Mr. Hunt: And the lottery?

Andy Burnham: Will the hon. Gentleman hear me out? The Departments’ contributions make an important statement about the way in which the Government can collectively pursue a positive policy that will have an impact on people throughout the country.

Let us have the discussion: if people think that the policy is the right way to go and that we should develop it further, I personally believe that that sort of activity would be a good use of lottery funds because it gives something back to everybody. However, the fund that I described is drawn from the Departments that I mentioned and will show that not only people who work in sport but the wider public endorse that way of working.

Mr. Hunt: I am not sure whether the Secretary of State appreciates the significance of what he has said. In January, his predecessor gave a categorical assurance in the House that there would be no more lottery raids to fund Government Olympic budget miscalculations. Yet the Secretary of State claims that the lottery would be a good source of money, and the Under-Secretary said in a parliamentary answer last week that he would discuss with Sport England a lottery contribution this summer. When will Ministers leave the lottery alone and stop using it to fund Government Olympic budget incompetence?

Andy Burnham: It is amazing that the shadow Secretary of State can come to the House and try to proclaim as a bad news story an unprecedented announcement to take promoting physical activity to a different level. Five Departments are lining up behind that initiative, and that sends an incredibly positive signal to those who work in sport and to councils.

Mr. Hunt: Plus the lottery?

Andy Burnham: I said quite clearly that the lottery has not contributed to the fund that I have assembled. I said that I was open minded about whether it could have a role if we wanted to take the initiative further, but it is wrong of the hon. Gentleman to mix up the £9.3 billion Olympic budget with the wider scheme, which will help sport, physical activity and the Olympic games to touch the lives of and have meaning for people throughout the country.

Mike Gapes (Ilford, South) (Lab/Co-op): Ilford has had a swimming pool since 1931, and I swam there as a child. However, the Conservative council in Redbridge proposes to close the pool by December. What advice can the Secretary of State give to the more than 100,000 people in my constituency who will no longer have a pool because of Conservative council incompetence?

Andy Burnham: My hon. Friend is a living embodiment of the good that swimming can do early, often and throughout one’s life. I would give his council similar advice to the advice that I would offer the council of my
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hon. Friend the Member for Keighley (Mrs. Cryer): to come out of a position whereby swimming is an easy target—the item to be cut and the first thing to take away from people when the pressure is on—and take a more enlightened view. If councils invest in sport and physical activity in the long run, they can relieve pressure on other parts of the council budget. Given that we have made the money available and are providing incentives for councils to take up the scheme, I hope that my hon. Friend can persuade his council to follow that route with us.


2. Mr. Andrew Robathan (Blaby) (Con): What estimate he has made of the number of people likely to take up regular swimming as a result of free access to swimming pools. [212567]

The Secretary of State for Culture, Media and Sport (Andy Burnham): Experience from existing schemes, such as in Wales and Wigan, leads us to believe that our free swimming initiative will make an important contribution to the aim of getting 2 million more people active in time for the London Olympics games in 2012.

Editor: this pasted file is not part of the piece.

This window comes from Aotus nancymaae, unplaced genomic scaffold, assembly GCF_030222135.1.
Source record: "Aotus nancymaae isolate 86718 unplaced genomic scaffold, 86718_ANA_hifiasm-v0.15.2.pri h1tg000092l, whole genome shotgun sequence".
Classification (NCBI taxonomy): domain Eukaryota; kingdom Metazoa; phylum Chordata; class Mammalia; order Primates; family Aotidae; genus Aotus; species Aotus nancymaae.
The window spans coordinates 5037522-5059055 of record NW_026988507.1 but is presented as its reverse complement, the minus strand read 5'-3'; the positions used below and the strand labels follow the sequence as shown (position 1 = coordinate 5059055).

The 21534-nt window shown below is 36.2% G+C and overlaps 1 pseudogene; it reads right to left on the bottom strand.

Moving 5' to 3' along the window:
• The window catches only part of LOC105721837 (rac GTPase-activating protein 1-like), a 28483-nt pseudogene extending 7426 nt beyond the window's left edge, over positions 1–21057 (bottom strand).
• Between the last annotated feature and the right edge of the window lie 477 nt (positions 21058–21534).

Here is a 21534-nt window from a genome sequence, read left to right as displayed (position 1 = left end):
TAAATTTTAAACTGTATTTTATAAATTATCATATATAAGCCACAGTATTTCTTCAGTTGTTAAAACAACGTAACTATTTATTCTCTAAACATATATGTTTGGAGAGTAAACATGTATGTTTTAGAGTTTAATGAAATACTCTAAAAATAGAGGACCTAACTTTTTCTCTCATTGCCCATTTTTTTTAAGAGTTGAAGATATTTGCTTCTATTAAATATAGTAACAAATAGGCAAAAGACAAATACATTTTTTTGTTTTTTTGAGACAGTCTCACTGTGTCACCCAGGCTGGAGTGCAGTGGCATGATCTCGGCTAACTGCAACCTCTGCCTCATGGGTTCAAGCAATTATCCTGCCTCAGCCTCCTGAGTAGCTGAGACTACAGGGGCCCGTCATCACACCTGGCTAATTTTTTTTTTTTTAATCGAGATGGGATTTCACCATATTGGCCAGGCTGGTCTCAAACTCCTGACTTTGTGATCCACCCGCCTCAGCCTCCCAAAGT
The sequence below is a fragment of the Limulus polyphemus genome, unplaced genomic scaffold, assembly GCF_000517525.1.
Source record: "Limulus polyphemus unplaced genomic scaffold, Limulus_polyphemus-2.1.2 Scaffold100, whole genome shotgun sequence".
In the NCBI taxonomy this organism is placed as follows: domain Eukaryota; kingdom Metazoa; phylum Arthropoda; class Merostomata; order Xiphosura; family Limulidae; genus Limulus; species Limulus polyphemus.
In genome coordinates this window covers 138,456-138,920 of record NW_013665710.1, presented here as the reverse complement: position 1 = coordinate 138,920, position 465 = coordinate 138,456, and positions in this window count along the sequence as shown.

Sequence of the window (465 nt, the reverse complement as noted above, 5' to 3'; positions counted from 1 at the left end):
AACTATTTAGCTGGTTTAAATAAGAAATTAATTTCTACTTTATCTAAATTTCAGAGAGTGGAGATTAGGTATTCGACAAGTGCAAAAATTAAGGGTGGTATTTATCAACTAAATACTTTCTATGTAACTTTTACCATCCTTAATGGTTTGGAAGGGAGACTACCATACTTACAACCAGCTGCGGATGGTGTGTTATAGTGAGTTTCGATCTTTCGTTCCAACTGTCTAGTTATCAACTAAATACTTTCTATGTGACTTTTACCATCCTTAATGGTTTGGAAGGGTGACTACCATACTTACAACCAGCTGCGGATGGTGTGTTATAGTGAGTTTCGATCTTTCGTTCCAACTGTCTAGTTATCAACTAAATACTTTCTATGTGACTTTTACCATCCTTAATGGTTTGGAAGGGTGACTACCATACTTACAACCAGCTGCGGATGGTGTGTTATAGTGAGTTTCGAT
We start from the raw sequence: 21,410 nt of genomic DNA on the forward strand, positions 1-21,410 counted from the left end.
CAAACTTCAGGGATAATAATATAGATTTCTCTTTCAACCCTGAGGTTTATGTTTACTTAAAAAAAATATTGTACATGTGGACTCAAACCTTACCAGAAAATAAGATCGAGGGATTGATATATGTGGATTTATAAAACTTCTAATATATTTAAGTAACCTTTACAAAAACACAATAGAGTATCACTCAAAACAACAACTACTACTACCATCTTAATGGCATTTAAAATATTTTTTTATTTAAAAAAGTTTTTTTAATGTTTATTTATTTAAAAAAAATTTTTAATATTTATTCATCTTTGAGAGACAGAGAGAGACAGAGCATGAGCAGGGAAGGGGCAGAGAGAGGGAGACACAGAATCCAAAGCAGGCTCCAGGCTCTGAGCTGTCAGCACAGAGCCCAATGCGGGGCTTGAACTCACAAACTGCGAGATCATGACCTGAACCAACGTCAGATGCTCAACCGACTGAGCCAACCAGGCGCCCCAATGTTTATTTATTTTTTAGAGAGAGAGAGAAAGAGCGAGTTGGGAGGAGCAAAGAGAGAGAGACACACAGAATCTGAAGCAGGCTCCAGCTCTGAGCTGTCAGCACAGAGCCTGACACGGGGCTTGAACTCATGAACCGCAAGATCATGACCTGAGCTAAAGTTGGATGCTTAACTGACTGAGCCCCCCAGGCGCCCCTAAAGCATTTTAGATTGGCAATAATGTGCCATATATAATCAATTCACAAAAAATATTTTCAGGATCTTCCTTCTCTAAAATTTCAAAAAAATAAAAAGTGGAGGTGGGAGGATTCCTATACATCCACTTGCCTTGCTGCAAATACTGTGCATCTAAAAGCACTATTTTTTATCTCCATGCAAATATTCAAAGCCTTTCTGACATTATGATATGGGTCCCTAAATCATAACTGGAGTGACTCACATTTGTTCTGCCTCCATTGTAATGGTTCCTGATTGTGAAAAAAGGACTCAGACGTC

Mr. Robathan: Unlike my right hon. Friend the Member for Fylde (Mr. Jack), I have a pair of swimming trunks and I swim regularly. I pay tribute to the Government for wanting people to go swimming. However, from the Secretary of State’s answer, it appears that the Government have no evidence that their proposal will increase the uptake of swimming among the over-60s or the under-16s. People who already swim will get free swimming, which is very nice for them, but that will not encourage swimming. In fact, let us be blunt: the Government are just spending money on an eye-catching gimmick.

Andy Burnham: If the hon. Gentleman will forgive me, the thought of him and his right hon. Friend in their swimming trunks is nearly putting me off my stride, but I will try to banish it from my mind. What I am beginning to hear, floating up, as it were, from the Opposition Benches, is a negativity and cynicism that is not shared by the public at large, who like the initiative and want the Olympic games to improve the way the country embraces sport and physical activity. The evidence is clear. My local authority has seen a nearly 50 per cent. increase in the number of young people going swimming. Trevor Barton, who was chair of Wigan borough sports council, and Rodney Hill, the chief executive of the Wigan leisure and culture trust, have said and proven that if we go down that path, people will take up swimming and new people will be brought into the pool. The hon. Gentleman might be cynical about that, but I most certainly am not.

Dr. Brian Iddon (Bolton, South-East) (Lab): Will my right hon. Friend congratulate Labour-controlled Bolton council, which has already introduced free entrance to all swimming pools for all pensioners and children? This year, the council will introduce free swimming lessons for children. Furthermore, it will build a brand new swimming pool in partnership with the university and, surprisingly, the primary care trust, because the pool will have a health facility built within it. Is that not a good thing?

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Andy Burnham: It is a very good thing. I was at the Bolton arena not long ago to see the efforts being made to engage young people in sport in my hon. Friend’s constituency, and a mighty fine thing that is, too. What you are hearing today, Mr. Speaker, is that this policy—a Labour policy—is about the Government making sport available to as many people as possible. The Opposition carped about free entry to museums and galleries, which has seen the number of people using museums and galleries double, and they are doing the same today. I congratulate Bolton. I will have the courage of my convictions and say that what we are doing is the right thing to do. As a result, we can make lots more people healthy and active.